Acupuncturists and quantum physicists have a lot in common. They are both working in fields that are rooted in an inter-connected universe. According to traditional Taoist cosmology everything in the universe is connected to everything else – nothing is separate.
The #1 Essential Element of Every Patient's Care Plan
The #1 Essential Element of Every Patient's Care Plan
The Truth About Malpractice Claims Against DCs (Pt. 2)
I save (print and scan in file) all emails and texts to and from patients regarding any recommendations of care, follow through of therapies, and especially urgent or emergency care recommendations.
Turn Back the Clock With Nutrition
The anti-aging market is booming because, well, who doesn't want to look young, healthy and vibrant for as long as possible? And while there are many anti-aging products and systems marketed to the public, few people realize the most effective way to slow down the visible passage of time is to give the body the nutrients it needs to be truly healthy.
Make Room for New Kids on the Bus
Kids who were never "fortunate" enough to ride the bus to school actually may have missed out on many lessons related to the social challenges they would face later in life. One of the most classic might be called "The New Kid on the Crowded Bus."
2019 Practice Trends: How Does Your Practice Compare?
In order to better understand trends within the chiropractic profession, we periodically survey DCs throughout the U.S. and share the findings of our Expanding Chiropractic Practice Survey for your review and reflection.
Learn to Speak the Language of Personal Injury
For many providers, personal-injury cases and working within the med-legal arena can often be a confusing and frustrating endeavor. After all, for the majority, personal injury is a niche.
How H.R. 302 (Travel to Treat) Became Law: Behind the Scenes
Sports chiropractic has created opportunities to put our profession on a pedestal. However, as chiropractors have stood on the pedestal with the success of their athletes, they have risked everything and put their licenses on the line when knowingly or unwittingly crossing state lines where travel to treat is not allowed. H.R. 302, signed into law in October 2018, mitigates some of that risk.
July, 2010, Vol. 10, Issue 07
TMJ: Self-Care for Your Masseter
By Judith DeLany, LMT
Today, as many people try to get more done in the day than the minutes allow, you might discover that you are clenching your teeth, even during the daytime. This is a common reaction to stressful situations, and even more common when the stress is unrelenting and the pressures of time management unyielding.Many of us clench our teeth without being aware of it and very often have tight temporomandibular joint (TMJ) muscles, without necessarily displaying any overt symptoms.
Location and Function
The temporomandibular (TM) joints are located just anterior to the opening of each ear and are involved in chewing, talking and displaying a wide range of facial expressions, all of which goes on practically unnoticed. It is rather remarkable that jaw movements occur in most people without any problem, especially considering the incongruent and naturally unstable design of this joint. Temporomandibular dysfunction (TMD) may develop, with symptoms that include headache, in a variety of patterns including: migraine (Fig. 1), toothache (Fig. 2), burning or tingling sensations in the face, tenderness and swelling on the sides of the face, clicking or popping of the jaw, reduced range of motion, ear pain without infection, hearing changes, dizziness, and sinus-type responses.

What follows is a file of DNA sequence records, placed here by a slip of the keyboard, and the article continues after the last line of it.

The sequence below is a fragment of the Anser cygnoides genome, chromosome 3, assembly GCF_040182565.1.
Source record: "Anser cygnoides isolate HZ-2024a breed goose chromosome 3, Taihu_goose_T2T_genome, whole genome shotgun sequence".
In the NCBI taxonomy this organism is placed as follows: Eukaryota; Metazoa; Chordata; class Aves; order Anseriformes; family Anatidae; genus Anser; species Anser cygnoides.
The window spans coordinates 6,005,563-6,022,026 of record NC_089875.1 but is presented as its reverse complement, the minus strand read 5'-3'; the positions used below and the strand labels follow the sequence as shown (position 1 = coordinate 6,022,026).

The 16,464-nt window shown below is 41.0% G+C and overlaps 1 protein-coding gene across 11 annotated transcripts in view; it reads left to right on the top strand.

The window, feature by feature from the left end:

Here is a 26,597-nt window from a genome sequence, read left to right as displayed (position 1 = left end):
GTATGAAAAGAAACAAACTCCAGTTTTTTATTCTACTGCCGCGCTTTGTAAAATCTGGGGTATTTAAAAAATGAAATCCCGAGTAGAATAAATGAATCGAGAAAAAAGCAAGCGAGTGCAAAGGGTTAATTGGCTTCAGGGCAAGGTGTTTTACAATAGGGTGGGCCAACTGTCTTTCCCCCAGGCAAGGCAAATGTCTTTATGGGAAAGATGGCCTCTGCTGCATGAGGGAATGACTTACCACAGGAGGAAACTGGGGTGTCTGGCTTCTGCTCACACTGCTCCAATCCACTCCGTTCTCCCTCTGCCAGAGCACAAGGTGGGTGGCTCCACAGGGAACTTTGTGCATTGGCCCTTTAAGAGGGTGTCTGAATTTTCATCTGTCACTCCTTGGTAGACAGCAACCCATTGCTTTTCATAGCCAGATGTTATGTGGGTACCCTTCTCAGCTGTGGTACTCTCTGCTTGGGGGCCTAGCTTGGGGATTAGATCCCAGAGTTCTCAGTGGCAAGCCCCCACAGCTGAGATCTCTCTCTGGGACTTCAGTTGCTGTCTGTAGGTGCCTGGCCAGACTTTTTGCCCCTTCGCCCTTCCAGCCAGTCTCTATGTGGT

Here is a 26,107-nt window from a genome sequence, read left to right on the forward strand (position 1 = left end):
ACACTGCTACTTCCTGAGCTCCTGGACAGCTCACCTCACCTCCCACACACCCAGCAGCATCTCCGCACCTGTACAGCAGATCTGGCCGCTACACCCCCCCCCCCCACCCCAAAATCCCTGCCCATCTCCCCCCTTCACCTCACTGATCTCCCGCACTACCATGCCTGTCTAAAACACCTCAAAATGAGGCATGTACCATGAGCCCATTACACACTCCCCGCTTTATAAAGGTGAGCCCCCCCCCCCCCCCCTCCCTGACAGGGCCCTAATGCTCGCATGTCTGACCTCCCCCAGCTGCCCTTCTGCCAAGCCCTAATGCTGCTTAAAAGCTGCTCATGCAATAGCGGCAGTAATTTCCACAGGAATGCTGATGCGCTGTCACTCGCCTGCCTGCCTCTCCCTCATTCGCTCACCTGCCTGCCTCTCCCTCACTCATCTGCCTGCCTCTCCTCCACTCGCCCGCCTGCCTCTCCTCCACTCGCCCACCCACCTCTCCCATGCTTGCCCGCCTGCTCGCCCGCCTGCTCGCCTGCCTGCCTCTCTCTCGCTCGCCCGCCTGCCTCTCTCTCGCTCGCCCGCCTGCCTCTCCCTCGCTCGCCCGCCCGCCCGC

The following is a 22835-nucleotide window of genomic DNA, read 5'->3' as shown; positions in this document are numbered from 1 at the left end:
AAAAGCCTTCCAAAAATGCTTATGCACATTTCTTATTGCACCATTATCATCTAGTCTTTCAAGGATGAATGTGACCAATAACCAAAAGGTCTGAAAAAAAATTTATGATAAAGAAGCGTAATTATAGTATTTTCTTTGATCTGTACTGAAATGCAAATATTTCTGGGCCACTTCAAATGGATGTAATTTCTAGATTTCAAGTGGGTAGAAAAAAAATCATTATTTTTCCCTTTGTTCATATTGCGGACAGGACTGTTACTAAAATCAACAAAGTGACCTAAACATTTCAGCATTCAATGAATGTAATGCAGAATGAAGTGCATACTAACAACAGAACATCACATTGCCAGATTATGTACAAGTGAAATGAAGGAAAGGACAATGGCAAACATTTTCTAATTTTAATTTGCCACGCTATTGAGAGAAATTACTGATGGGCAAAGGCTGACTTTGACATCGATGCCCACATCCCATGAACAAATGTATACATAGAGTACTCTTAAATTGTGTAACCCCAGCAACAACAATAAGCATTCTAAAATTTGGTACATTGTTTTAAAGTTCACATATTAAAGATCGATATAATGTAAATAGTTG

If caught in the early stages, dysfunction might be avoided by simply becoming aware of habits of clenching and/or grinding of the teeth, especially as associated with stress, and by reducing muscular pressure on the joint and its articular disc.
Spotlight on Masseter
A number of muscles act upon the TM joint. Masseter, capable of exerting hundreds of pounds of pressure, is the most powerful. It is comprised of three layers, stacking upon each other and filling out the region of the lateral cheek. It is involved primarily with chewing, clenching, strong closure of the jaws, and, to some degree, postural positioning and balancing the jaw, particularly when head position changes. It is overworked by habits of daily life, particularly chewing gum, clenching and grinding the teeth, as well as internalizing emotional distress.
Treatment is indicated for masseter when the range of opening of the mouth is restricted or when there is pain or other sensations in areas of the TM joint and trigger point target zones of referral. However, even when no symptoms exist, releasing masseter can immediately produce a feeling of lightness in the face and the resultant feeling of stress relief.
NMT Intraoral Masseter Release
A complete intraoral protocol is part of the Neuromuscular Therapy training for temporomandibular dysfunction. It is strongly recommended that practitioners receive appropriate training before working inside the mouth of clients/patients. However, it is easy to following these steps for a personal experience of releasing your own masseter. After releasing the first side, pause to open and close the mouth and to feel the (sometimes extraordinary) relaxation of the face on the side that has been treated.
Although a glove can be worn for self-application, a thoroughly scrubbed, bare finger is acceptable in one's own mouth. A protective barrier should always be worn when treating someone else. Nitrile or vinyl (full-hand) gloves are better choices than latex, which often causes allergic reaction.
Editor's Note: Proper training of Neuromuscular Therapy should be completed prior to working on a client. As stated in the article, the author is not advocating working inside the client's mouth before proper training. For more information on Neuromuscular Therapy and Judith DeLany go to: www.nmtcenter.com.
Judith DeLany serves as director of NMT Center, writes textbooks for Elsevier Health Sciences, and lectures internationally in the field of neuromuscular therapy. For more information regarding her work, visit www.nmtcenter.com or call toll-free at (866) 571-7942.